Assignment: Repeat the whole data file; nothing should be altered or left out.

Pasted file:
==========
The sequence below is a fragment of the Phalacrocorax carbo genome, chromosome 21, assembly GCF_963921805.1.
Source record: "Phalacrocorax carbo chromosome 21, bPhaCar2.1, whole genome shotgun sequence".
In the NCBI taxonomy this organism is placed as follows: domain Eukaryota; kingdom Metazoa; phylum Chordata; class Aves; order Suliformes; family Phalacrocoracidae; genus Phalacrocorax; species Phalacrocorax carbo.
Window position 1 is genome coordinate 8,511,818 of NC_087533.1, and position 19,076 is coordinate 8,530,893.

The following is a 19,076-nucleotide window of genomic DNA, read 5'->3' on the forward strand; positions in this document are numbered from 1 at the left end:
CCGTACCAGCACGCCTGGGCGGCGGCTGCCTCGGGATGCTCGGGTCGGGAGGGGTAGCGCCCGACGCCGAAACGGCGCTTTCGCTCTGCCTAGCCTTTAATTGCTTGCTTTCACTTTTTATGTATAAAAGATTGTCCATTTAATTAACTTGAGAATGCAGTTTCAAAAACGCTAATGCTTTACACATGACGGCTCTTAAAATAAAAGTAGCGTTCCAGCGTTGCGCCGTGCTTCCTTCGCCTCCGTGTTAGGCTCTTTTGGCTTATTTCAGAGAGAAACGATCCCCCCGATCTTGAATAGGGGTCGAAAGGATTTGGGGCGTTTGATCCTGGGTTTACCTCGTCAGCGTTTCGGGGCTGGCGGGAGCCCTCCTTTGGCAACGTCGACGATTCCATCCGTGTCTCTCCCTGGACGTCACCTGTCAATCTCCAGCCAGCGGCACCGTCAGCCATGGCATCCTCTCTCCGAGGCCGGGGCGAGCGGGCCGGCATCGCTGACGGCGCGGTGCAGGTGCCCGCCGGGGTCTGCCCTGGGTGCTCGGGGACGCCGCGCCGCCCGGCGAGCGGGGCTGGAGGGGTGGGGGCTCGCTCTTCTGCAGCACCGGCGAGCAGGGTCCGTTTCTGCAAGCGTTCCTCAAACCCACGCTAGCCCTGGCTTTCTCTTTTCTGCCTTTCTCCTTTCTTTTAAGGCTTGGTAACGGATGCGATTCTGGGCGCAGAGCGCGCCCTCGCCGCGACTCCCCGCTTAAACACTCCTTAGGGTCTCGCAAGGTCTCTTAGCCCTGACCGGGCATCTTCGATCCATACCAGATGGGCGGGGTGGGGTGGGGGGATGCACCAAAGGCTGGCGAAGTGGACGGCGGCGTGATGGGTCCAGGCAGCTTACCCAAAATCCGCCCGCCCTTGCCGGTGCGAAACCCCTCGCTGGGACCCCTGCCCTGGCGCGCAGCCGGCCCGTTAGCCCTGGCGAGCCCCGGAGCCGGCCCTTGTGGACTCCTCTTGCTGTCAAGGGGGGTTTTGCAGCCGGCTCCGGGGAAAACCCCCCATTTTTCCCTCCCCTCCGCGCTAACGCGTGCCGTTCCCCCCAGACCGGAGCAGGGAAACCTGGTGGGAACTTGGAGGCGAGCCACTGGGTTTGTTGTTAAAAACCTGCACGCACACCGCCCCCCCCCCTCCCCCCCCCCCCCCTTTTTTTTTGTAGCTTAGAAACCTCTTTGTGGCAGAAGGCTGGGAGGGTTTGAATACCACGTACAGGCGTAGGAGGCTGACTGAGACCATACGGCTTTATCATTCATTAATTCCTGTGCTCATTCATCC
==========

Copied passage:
The sequence below is a fragment of the Phalacrocorax carbo genome, chromosome 21, assembly GCF_963921805.1.
Source record: "Phalacrocorax carbo chromosome 21, bPhaCar2.1, whole genome shotgun sequence".
In the NCBI taxonomy this organism is placed as follows: domain Eukaryota; kingdom Metazoa; phylum Chordata; class Aves; order Suliformes; family Phalacrocoracidae; genus Phalacrocorax; species Phalacrocorax carbo.
Window position 1 is genome coordinate 8,511,818 of NC_087533.1, and position 19,076 is coordinate 8,530,893.

The following is a 19,076-nucleotide window of genomic DNA, read 5'->3' on the forward strand; positions in this document are numbered from 1 at the left end:
CCGTACCAGCACGCCTGGGCGGCGGCTGCCTCGGGATGCTCGGGTCGGGAGGGGTAGCGCCCGACGCCGAAACGGCGCTTTCGCTCTGCCTAGCCTTTAATTGCTTGCTTTCACTTTTTATGTATAAAAGATTGTCCATTTAATTAACTTGAGAATGCAGTTTCAAAAACGCTAATGCTTTACACATGACGGCTCTTAAAATAAAAGTAGCGTTCCAGCGTTGCGCCGTGCTTCCTTCGCCTCCGTGTTAGGCTCTTTTGGCTTATTTCAGAGAGAAACGATCCCCCCGATCTTGAATAGGGGTCGAAAGGATTTGGGGCGTTTGATCCTGGGTTTACCTCGTCAGCGTTTCGGGGCTGGCGGGAGCCCTCCTTTGGCAACGTCGACGATTCCATCCGTGTCTCTCCCTGGACGTCACCTGTCAATCTCCAGCCAGCGGCACCGTCAGCCATGGCATCCTCTCTCCGAGGCCGGGGCGAGCGGGCCGGCATCGCTGACGGCGCGGTGCAGGTGCCCGCCGGGGTCTGCCCTGGGTGCTCGGGGACGCCGCGCCGCCCGGCGAGCGGGGCTGGAGGGGTGGGGGCTCGCTCTTCTGCAGCACCGGCGAGCAGGGTCCGTTTCTGCAAGCGTTCCTCAAACCCACGCTAGCCCTGGCTTTCTCTTTTCTGCCTTTCTCCTTTCTTTTAAGGCTTGGTAACGGATGCGATTCTGGGCGCAGAGCGCGCCCTCGCCGCGACTCCCCGCTTAAACACTCCTTAGGGTCTCGCAAGGTCTCTTAGCCCTGACCGGGCATCTTCGATCCATACCAGATGGGCGGGGTGGGGTGGGGGGATGCACCAAAGGCTGGCGAAGTGGACGGCGGCGTGATGGGTCCAGGCAGCTTACCCAAAATCCGCCCGCCCTTGCCGGTGCGAAACCCCTCGCTGGGACCCCTGCCCTGGCGCGCAGCCGGCCCGTTAGCCCTGGCGAGCCCCGGAGCCGGCCCTTGTGGACTCCTCTTGCTGTCAAGGGGGGTTTTGCAGCCGGCTCCGGGGAAAACCCCCCATTTTTCCCTCCCCTCCGCGCTAACGCGTGCCGTTCCCCCCAGACCGGAGCAGGGAAACCTGGTGGGAACTTGGAGGCGAGCCACTGGGTTTGTTGTTAAAAACCTGCACGCACACCGCCCCCCCCCCTCCCCCCCCCCCCCCTTTTTTTTTGTAGCTTAGAAACCTCTTTGTGGCAGAAGGCTGGGAGGGTTTGAATACCACGTACAGGCGTAGGAGGCTGACTGAGACCATACGGCTTTATCATTCATTAATTCCTGTGCTCATTCATCC